A couple of weeks ago, I gave someone a ride and she shared the following story with me.
The person in this story is just a "regular" Jewish person. Not someone anyone knows as exceptional. Though what he did was exceptional. And inspiring.
This woman takes two buses every day to get to her job. Every day she noticed a man who took the same route as her...But his face was in his tehillim throughout the entire ride. They never exchanged as much as a hello. When they'd get off the first bus, she'd get off in the back and he in the front. They waited at the same stop for the next bus and he'd be saying tehillim the whole time. She was sure he never noticed her. One day, as she came off the first bus, she saw that the next bus already pulled up and was waiting for her! She couldn't believe it. This guy, who never even looked at her and she was sure didn't know she existed, had the bus wait for her to get on.
THAT is called middos.
Looking out for other people, doing chessed quietly, helping others in small ways. All these little acts are so big. Why? Because it shows what is going on in the person's mind. They aren't just doing one isolated nice act of kindness. It shows that this person is on the lookout for good deeds. Doing chessed is part of their being.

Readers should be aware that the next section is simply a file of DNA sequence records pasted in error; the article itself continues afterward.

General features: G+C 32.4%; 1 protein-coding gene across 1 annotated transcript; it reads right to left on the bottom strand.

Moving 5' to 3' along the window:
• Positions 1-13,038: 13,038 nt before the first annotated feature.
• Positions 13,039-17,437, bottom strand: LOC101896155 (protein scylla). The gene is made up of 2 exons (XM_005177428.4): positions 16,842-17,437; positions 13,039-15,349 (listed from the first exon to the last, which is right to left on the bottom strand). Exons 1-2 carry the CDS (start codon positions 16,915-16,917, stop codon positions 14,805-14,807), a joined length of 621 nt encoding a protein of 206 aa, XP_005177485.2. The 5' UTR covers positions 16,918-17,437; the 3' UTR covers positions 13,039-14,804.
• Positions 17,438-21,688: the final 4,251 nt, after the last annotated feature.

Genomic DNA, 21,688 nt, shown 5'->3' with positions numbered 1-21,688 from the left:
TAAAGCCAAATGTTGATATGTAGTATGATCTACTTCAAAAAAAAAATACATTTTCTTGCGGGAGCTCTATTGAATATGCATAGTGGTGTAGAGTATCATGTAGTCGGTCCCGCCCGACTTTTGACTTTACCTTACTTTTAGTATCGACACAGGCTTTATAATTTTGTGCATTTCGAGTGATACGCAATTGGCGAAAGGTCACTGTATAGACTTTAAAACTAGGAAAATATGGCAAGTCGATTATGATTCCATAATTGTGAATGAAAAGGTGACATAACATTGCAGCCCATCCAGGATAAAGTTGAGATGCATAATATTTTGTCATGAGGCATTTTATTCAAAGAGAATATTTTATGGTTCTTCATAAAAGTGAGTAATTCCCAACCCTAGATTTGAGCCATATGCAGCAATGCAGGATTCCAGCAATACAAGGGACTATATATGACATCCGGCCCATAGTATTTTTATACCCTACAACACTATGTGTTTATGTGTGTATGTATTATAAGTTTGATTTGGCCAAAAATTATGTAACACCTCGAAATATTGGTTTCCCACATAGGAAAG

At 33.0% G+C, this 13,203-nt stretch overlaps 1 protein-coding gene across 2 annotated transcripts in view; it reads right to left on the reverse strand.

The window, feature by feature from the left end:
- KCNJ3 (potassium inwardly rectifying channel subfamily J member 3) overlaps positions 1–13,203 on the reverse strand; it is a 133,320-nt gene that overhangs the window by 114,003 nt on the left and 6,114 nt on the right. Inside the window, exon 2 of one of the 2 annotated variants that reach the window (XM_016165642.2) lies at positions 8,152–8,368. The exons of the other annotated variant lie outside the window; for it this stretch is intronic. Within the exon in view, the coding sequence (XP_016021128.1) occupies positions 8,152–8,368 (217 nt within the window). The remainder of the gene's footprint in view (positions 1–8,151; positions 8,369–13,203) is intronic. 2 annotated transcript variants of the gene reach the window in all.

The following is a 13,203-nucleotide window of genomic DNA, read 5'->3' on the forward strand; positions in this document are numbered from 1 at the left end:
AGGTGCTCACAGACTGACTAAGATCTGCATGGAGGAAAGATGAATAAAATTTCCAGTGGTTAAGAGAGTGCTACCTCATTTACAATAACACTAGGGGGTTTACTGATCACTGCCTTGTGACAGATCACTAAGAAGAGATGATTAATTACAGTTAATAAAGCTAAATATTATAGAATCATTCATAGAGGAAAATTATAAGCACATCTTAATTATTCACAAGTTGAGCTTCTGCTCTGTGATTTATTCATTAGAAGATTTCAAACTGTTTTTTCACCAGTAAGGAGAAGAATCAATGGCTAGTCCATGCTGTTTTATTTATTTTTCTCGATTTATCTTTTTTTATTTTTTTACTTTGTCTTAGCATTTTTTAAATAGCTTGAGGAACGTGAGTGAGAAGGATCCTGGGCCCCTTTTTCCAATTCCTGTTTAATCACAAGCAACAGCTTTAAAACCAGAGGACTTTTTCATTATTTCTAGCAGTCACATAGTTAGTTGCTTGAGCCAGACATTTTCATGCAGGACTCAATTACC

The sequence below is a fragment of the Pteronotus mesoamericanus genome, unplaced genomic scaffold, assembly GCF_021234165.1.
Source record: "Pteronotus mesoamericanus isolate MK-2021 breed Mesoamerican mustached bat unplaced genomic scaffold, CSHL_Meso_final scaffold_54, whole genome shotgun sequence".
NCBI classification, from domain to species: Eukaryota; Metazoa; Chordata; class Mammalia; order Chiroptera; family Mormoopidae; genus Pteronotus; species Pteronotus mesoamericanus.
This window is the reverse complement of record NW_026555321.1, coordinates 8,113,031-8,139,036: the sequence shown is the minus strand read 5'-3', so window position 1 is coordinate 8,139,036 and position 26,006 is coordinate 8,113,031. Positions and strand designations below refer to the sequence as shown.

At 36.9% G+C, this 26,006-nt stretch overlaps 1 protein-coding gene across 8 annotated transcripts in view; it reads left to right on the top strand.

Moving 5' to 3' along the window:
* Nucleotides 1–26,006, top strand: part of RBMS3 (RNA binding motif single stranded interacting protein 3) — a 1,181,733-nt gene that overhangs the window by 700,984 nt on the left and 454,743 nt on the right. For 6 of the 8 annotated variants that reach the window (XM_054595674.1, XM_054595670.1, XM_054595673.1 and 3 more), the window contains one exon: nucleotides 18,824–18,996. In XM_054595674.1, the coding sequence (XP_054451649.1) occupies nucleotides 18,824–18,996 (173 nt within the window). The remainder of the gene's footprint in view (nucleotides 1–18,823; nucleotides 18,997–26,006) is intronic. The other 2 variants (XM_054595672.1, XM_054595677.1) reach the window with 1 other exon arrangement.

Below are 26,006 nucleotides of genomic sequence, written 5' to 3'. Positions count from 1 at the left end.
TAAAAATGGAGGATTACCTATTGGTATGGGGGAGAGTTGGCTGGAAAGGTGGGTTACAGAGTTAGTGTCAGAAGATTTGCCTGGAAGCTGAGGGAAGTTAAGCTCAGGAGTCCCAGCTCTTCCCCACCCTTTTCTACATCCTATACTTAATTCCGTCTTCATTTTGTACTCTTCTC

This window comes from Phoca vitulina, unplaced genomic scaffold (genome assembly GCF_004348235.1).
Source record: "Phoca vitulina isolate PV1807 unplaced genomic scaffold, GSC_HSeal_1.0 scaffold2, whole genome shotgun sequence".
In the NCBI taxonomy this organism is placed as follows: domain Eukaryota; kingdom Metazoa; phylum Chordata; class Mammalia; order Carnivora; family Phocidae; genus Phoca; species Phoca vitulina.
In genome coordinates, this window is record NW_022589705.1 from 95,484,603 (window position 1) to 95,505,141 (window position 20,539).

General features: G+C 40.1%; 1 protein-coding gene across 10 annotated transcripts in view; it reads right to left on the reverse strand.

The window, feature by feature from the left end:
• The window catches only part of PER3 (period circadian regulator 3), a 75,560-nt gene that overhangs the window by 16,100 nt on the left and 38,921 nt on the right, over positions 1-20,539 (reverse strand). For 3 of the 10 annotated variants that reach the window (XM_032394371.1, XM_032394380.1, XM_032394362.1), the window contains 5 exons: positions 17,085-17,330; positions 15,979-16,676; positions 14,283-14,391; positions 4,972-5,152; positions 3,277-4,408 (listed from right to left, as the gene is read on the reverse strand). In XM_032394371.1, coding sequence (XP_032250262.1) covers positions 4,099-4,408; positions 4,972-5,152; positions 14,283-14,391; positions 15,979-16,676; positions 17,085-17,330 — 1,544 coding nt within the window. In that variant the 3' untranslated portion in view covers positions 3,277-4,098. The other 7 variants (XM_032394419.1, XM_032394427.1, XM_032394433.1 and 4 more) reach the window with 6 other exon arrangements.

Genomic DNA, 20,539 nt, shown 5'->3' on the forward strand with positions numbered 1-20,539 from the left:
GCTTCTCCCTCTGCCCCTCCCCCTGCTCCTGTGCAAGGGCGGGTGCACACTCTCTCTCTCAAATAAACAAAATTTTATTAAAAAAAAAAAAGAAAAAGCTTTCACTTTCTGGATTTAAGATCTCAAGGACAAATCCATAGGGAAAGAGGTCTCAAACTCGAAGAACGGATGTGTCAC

It seemed like this man didn't pay attention to the woman who took the same route as her each day. He was busy saying tehillim. (No, he wasn't busy on his phone. Is this a rarity?) But somewhere, in the corner of his eye, in the corner of his soul, he noticed and grabbed the opportunity to do a tiny chessed. Which is huge on so many levels. He made a kiddush Hashem, he saved her from the frustration of juust missing a bus and having to wait for another one, he saved her time and gave her an inner peace-menuchas hanefesh along with a wonderful feeling inside...knowing she belongs to such an incredible nation, the Jewish People.
May this story serve as an inspiration that yes, there are good people out there, people who are simply good and looking out to spread the light of the Jewish People. And may this story inspire us to look out for other people, notice what they need and help them.
May opportunities for acts of kindness come your way and may you be able to be on the giving end of chessed always!